local_library Sticky-Shed Syndrome

by David Peak

Published in Issue No. 152 ~ January, 2010

Sticky-Shed Syndrome

On the television screen

I am watching a homemade movie.

I see a child and I know

that that child is me and I know

that the video camera is in

the hands of my father.

The video shows me

carving my name in wet cement

with a single finger.

Over time, a magnetic tape

will disintegrate–

the image will lose resolution

and the colors will fade,

a forgotten breath.

The image–in real-time

–is of a slab of concrete:

it will crack and split into smaller pieces,

a powder, a dust to be swept away.

My directions are as follows:

zoom in on the ground below,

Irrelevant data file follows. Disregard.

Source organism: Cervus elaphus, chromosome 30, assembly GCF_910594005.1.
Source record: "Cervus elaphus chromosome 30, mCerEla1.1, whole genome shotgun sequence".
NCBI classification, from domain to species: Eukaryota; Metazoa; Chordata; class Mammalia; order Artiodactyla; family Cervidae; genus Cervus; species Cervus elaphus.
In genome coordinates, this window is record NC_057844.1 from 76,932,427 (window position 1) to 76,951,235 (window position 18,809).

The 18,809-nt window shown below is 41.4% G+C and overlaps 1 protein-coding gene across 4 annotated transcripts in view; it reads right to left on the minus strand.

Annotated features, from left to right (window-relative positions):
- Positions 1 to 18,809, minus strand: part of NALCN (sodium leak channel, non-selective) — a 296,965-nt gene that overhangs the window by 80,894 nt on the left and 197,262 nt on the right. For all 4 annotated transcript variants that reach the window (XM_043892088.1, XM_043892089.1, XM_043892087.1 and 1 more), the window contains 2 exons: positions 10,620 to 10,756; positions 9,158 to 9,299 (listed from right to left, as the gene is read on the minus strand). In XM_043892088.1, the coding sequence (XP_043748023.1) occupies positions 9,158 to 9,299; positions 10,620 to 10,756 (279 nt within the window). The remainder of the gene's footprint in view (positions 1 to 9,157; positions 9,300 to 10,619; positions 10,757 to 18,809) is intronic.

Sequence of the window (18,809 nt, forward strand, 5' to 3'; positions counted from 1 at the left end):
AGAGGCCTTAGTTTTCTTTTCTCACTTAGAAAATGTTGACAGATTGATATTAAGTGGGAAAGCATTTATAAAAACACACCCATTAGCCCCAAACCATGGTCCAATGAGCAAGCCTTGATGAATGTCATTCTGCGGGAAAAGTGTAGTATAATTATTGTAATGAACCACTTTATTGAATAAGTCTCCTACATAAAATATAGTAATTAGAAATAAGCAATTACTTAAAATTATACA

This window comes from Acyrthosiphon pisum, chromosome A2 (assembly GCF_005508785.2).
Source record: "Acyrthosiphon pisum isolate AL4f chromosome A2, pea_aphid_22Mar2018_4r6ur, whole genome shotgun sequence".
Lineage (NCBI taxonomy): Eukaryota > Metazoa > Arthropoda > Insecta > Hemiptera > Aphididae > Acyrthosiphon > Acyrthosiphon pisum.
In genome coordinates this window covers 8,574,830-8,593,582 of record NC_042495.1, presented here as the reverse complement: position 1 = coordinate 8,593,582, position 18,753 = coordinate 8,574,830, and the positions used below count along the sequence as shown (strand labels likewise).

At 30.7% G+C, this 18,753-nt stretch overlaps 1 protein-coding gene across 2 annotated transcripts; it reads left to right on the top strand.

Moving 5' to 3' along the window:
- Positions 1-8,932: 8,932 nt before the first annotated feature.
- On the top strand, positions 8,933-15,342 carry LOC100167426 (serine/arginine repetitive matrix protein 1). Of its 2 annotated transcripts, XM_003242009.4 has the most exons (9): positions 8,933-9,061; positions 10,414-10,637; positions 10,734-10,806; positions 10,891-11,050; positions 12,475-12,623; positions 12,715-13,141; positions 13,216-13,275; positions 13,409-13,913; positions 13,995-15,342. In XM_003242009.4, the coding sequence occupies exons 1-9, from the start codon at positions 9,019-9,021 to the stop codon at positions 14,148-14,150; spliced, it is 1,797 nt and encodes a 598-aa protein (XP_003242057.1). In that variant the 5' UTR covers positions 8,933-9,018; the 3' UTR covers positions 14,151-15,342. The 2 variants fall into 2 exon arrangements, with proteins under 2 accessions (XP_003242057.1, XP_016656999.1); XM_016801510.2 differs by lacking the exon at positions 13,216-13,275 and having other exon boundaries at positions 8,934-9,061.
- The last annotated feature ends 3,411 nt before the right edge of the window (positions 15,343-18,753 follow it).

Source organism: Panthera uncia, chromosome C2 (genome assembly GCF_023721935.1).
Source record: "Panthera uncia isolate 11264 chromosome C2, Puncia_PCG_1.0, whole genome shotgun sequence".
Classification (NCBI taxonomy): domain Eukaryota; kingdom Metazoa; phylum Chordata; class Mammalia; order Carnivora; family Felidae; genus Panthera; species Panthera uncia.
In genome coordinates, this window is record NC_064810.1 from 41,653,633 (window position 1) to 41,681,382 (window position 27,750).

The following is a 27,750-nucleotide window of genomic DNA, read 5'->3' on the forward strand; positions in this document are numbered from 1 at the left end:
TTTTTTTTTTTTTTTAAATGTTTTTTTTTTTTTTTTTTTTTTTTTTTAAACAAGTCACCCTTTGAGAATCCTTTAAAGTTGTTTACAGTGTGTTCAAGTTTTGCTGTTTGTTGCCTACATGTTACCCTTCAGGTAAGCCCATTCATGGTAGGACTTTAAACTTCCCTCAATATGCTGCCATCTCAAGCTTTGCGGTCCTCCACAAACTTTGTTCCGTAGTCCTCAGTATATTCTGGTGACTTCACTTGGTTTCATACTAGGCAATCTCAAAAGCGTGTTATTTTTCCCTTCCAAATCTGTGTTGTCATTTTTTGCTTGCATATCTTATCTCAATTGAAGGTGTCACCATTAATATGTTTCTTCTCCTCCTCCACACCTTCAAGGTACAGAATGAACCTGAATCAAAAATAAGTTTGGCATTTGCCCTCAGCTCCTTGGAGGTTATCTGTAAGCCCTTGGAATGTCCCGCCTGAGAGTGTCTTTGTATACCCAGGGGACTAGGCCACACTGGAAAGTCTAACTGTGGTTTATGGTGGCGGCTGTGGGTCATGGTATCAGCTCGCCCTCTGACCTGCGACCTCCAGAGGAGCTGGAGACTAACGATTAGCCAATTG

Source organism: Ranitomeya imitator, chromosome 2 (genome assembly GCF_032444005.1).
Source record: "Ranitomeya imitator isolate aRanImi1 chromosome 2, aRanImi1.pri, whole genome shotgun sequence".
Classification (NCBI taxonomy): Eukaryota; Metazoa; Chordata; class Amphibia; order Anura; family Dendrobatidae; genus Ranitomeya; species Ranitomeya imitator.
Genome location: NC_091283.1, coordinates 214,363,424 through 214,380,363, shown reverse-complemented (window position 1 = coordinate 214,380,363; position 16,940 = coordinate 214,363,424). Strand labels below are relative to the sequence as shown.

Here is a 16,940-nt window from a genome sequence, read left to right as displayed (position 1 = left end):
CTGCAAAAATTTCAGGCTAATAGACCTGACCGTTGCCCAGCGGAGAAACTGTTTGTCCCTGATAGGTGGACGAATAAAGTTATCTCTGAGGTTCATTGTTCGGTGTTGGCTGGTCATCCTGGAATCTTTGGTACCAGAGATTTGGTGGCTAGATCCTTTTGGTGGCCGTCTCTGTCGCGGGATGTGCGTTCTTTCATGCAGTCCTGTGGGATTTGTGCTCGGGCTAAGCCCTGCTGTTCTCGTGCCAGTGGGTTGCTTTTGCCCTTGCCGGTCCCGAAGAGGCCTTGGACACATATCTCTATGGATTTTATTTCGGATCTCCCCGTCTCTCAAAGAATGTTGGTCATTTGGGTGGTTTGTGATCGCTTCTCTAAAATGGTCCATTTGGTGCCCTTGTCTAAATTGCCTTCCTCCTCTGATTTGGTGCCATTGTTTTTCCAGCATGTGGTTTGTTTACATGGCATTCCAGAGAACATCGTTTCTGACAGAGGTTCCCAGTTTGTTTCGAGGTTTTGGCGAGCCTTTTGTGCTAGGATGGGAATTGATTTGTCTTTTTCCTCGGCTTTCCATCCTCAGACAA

and you will find an endless hole

where once there was none.

Shared Screens

I see myself on a table,

lying flat.

My father stands over me,

hacksaw in hand.

This won’t hurt a bit.

He cuts me open,

down the middle,

bone-saw hissing.

My chest cracks,

folding outward–red with meat,

purple lungs shining

in the light.

He reaches inside,

rearranging my guts.

There, beneath my heart,

barely hiding: a flickering screen

atop a separate, flickering screen.

One screen shows my face as it is today,

as I see it in mirrors, while

another screen–the other screen

–shows time-lapse footage:

soft-skull to puffy flesh to white bone–

the entire life of my face–

[and for just one second]

the two images overlap, my now-face

and its skull beneath, but on top,

the visible invisible, hollow holes

drowning the color of my eyes.

No, this won’t hurt a bit, he [my father] says.

Just close your eyes. And pretty soon it will all be over.

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David Peak is the author of a novel, The Rocket's Red Glare (Leucrota Press), a book of poems, Surface Tension (BlazeVOX Books), and a chapbook, Museum of Fucked (Warm Milk Press). He lives in New York City.